Year of Publication


Degree Name

Master of Science (MS)

Document Type

Master's Thesis





First Advisor

Dr. Jeffrey Stringer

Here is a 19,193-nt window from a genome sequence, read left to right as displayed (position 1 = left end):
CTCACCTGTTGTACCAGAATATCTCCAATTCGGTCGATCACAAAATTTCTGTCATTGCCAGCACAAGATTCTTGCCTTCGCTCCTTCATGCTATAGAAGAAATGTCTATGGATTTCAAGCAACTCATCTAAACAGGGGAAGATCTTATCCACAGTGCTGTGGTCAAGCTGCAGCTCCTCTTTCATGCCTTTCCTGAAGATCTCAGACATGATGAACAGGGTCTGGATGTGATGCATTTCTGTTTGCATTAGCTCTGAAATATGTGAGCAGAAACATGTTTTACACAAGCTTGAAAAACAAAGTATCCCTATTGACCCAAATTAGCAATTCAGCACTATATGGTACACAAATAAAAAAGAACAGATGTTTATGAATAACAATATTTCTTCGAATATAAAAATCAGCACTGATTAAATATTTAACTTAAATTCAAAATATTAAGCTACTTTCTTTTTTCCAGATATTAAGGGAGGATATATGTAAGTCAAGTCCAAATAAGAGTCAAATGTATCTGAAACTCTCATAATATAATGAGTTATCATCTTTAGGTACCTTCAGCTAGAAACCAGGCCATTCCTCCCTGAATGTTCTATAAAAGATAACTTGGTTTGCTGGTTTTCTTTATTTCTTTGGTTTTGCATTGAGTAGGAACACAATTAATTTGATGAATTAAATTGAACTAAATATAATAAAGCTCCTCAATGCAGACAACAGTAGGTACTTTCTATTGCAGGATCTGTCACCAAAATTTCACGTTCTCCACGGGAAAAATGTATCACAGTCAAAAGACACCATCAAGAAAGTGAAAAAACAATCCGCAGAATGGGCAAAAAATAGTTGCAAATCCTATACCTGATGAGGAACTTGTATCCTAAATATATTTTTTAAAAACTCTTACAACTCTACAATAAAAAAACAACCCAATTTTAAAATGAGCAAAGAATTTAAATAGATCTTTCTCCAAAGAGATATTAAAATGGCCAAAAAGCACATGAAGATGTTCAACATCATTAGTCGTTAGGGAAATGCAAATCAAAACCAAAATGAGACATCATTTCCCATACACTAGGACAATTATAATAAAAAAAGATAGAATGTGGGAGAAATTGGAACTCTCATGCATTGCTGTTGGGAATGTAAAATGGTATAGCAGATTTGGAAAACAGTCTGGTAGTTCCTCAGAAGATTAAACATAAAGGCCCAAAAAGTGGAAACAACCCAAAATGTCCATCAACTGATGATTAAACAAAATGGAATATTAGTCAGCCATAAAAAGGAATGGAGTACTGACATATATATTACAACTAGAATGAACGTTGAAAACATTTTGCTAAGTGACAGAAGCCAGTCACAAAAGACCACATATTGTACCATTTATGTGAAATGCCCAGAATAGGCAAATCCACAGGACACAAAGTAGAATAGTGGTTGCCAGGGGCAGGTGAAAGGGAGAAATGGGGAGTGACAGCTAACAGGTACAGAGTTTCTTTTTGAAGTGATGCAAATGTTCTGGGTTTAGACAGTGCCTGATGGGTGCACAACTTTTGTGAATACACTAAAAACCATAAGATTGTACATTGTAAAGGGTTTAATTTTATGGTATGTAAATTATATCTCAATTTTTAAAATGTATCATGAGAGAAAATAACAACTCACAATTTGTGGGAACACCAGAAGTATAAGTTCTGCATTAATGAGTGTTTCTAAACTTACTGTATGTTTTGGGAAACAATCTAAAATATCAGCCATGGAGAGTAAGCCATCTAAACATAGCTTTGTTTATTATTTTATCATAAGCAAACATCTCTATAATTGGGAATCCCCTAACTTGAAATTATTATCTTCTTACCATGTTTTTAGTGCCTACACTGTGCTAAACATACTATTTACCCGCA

Streamside management zones (SMZs) have become important management techniques to prevent the introduction of sediment to stream networks. This study examined the current Kentucky best management practice (BMP) guidelines for SMZs by outfitting mobile forest harvest equipment with global positioning system (GPS) receivers, enabling modeling of equipment traffic and spatial analysis of stream sediment delivery. Three SMZ configurations were implemented during commercial timber harvest, along with four different techniques of crossing ephemeral channels, in order to determine where and why sediment was introduced to the stream network. Results indicate that increasing the SMZ buffer width leads to decreased sediment delivery, and that requiring an SMZ buffer with some canopy retention on ephemeral channels will lead to improvements in stream water quality. Care should be taken in the placement and construction of water control measures for skid trail retirement, and improved stream channel crossings such as bridges and pipe culverts should be required to improve water quality over unimproved fords. A northeasterly aspect of harvested areas was shown to be related to increased sediment delivery to streams, while surface roughness downslope from the skid trail system was shown to decrease sediment delivery.